The key language that would mean some Americans could see more than $1,200: “A dependent of any age” would qualify a person for the extra $500.

According to CJNet, in the first round of checks, “the cutoff to receive a $500 dependent check was age 16 and younger and college students under 24 were not eligible to receive a check.”

Trump Told a Texas Journalist That the Second Stimulus Checks ‘May Go Higher’ Than $1,200

GettyPresident Donald Trump has signaled interest in another round of stimulus payments — but this likely won’t be approved until August at the earliest.

Trump made the comments on July 29 as the U.S. Senate continues to debate the provisions of a second relief package for coronavirus, which is expected to contain a second round of direct payments to Americans. After Trump landed in Texas, he sat down for a one-on-one interview with a local television station, That’s when he made the remarks about stimulus checks.

When the journalist asked Trump, “Is $1,200 dollars enough?” the president replied, “We’re going to see it may go higher than that actually.”

The Democratic-controlled House previously passed a plan that would give many Americans a second stimulus check. However, the plan still needs to make it through the Republican-controlled Senate, which has experienced some dissent among Republican ranks over the amount of spending in the broader relief plan. Senate Majority Leader Mitch McConnell put the blame on Democrats for the delay in approving a plan in a tweet, writing, “Democrats are holding up urgent help for struggling people over completely unrelated liberal wish-list items, like massive tax cuts for rich people in blue states. Economists across the spectrum say it’s a terrible idea. This is how serious they are about these negotiations.” Democrats have challenged some Republican stances on the relief plan, such as their desire to cut the $600 weekly unemployment benefit approved to deal with the pandemic.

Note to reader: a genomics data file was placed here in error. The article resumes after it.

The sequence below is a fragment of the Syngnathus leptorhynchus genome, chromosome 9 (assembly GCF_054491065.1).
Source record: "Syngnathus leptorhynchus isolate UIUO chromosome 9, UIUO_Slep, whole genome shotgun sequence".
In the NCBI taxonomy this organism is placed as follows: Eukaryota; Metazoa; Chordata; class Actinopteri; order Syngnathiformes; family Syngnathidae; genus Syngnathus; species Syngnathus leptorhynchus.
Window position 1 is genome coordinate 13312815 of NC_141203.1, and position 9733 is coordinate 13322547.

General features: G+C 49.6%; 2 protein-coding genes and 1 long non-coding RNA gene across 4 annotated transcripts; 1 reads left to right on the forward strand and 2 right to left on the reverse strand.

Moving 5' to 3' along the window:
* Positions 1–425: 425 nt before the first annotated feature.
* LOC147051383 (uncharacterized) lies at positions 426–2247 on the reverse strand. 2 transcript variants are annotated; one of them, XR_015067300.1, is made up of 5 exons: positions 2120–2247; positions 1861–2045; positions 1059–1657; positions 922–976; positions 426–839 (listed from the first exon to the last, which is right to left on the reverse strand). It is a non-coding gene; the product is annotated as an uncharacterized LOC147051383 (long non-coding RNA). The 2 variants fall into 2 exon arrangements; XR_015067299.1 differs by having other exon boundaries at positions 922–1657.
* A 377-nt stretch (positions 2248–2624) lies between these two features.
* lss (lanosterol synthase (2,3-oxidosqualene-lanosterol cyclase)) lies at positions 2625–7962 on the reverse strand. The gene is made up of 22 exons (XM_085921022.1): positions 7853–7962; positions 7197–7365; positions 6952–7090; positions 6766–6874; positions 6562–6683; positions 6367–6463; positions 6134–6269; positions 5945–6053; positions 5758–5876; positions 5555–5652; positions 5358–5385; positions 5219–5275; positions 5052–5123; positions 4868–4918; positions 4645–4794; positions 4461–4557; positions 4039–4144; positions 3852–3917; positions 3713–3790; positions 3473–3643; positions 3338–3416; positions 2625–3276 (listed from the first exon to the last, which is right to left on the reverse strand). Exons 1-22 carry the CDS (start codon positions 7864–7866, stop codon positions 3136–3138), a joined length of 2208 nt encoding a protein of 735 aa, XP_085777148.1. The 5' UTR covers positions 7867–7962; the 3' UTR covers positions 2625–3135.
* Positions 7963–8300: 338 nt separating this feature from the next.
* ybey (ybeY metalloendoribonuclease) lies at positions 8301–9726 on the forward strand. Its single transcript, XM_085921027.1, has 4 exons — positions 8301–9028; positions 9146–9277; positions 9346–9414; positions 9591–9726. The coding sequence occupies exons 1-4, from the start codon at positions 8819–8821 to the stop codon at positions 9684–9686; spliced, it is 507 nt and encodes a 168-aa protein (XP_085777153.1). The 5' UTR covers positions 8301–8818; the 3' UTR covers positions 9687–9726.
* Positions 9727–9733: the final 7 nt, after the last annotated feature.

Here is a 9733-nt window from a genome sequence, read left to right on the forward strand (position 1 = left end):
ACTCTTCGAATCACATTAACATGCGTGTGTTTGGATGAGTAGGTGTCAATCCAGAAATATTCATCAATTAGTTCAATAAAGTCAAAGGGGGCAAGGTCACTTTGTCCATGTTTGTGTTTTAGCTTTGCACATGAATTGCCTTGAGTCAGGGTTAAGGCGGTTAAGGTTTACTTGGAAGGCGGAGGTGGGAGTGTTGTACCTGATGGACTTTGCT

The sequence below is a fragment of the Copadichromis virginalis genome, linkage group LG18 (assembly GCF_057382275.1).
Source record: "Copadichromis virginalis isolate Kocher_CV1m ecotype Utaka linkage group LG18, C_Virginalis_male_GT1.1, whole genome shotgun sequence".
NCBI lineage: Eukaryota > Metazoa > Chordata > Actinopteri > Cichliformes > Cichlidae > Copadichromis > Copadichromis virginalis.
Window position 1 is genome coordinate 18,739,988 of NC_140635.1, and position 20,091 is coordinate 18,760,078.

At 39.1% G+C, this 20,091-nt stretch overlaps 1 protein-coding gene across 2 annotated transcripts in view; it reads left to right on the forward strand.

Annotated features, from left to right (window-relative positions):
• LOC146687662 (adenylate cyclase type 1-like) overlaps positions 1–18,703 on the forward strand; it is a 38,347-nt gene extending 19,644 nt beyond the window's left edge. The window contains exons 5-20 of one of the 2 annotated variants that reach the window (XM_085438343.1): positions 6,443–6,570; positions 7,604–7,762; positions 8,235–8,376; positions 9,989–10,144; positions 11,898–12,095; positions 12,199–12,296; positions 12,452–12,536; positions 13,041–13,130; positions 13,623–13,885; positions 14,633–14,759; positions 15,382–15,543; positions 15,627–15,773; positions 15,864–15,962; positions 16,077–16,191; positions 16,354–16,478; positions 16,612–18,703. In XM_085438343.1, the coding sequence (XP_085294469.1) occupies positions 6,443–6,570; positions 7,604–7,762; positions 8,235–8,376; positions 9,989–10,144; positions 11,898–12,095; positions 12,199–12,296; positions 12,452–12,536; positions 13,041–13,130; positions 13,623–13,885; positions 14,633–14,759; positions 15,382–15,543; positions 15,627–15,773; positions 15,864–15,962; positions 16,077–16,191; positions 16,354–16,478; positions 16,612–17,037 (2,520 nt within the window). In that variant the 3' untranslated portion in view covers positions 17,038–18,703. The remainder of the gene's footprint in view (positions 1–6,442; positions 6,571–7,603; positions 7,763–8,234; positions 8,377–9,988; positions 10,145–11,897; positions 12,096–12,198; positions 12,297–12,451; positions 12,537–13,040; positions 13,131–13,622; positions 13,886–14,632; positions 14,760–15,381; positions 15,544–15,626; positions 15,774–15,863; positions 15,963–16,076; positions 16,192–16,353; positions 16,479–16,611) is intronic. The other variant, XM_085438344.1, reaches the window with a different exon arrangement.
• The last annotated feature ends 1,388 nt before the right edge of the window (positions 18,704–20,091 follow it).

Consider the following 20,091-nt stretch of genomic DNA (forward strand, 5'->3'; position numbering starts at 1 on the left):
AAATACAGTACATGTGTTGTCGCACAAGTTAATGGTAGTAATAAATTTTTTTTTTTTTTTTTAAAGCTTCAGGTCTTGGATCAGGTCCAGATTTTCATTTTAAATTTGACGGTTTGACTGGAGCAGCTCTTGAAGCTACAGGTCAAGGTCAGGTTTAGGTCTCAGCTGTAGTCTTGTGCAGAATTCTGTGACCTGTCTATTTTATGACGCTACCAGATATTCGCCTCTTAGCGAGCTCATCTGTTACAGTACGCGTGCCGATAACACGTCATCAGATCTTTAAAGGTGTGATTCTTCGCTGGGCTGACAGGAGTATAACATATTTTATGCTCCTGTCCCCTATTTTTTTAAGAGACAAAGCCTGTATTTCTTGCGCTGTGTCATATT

The journalist also asked Trump how big he thinks the stimulus checks should be. “Where would you like to see it at?” she asked.